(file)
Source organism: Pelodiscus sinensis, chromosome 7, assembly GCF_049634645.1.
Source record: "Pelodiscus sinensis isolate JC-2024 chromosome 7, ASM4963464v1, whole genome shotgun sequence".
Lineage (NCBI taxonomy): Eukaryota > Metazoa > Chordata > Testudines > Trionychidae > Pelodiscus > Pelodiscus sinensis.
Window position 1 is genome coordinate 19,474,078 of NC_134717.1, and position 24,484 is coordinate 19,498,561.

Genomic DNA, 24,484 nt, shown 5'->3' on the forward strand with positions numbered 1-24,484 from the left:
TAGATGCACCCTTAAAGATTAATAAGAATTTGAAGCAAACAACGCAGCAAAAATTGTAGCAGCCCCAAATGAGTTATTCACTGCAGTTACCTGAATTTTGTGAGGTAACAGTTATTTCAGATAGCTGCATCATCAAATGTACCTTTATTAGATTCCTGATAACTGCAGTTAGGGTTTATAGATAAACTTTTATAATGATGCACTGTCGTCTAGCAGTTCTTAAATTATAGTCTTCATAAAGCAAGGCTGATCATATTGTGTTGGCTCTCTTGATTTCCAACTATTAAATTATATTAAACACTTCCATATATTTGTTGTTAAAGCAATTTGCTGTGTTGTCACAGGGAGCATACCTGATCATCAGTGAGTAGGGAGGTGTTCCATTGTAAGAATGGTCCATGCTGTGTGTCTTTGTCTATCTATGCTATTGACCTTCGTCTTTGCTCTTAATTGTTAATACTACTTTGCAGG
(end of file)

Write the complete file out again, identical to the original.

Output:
Source organism: Pelodiscus sinensis, chromosome 7, assembly GCF_049634645.1.
Source record: "Pelodiscus sinensis isolate JC-2024 chromosome 7, ASM4963464v1, whole genome shotgun sequence".
Lineage (NCBI taxonomy): Eukaryota > Metazoa > Chordata > Testudines > Trionychidae > Pelodiscus > Pelodiscus sinensis.
Window position 1 is genome coordinate 19,474,078 of NC_134717.1, and position 24,484 is coordinate 19,498,561.

Genomic DNA, 24,484 nt, shown 5'->3' on the forward strand with positions numbered 1-24,484 from the left:
TAGATGCACCCTTAAAGATTAATAAGAATTTGAAGCAAACAACGCAGCAAAAATTGTAGCAGCCCCAAATGAGTTATTCACTGCAGTTACCTGAATTTTGTGAGGTAACAGTTATTTCAGATAGCTGCATCATCAAATGTACCTTTATTAGATTCCTGATAACTGCAGTTAGGGTTTATAGATAAACTTTTATAATGATGCACTGTCGTCTAGCAGTTCTTAAATTATAGTCTTCATAAAGCAAGGCTGATCATATTGTGTTGGCTCTCTTGATTTCCAACTATTAAATTATATTAAACACTTCCATATATTTGTTGTTAAAGCAATTTGCTGTGTTGTCACAGGGAGCATACCTGATCATCAGTGAGTAGGGAGGTGTTCCATTGTAAGAATGGTCCATGCTGTGTGTCTTTGTCTATCTATGCTATTGACCTTCGTCTTTGCTCTTAATTGTTAATACTACTTTGCAGG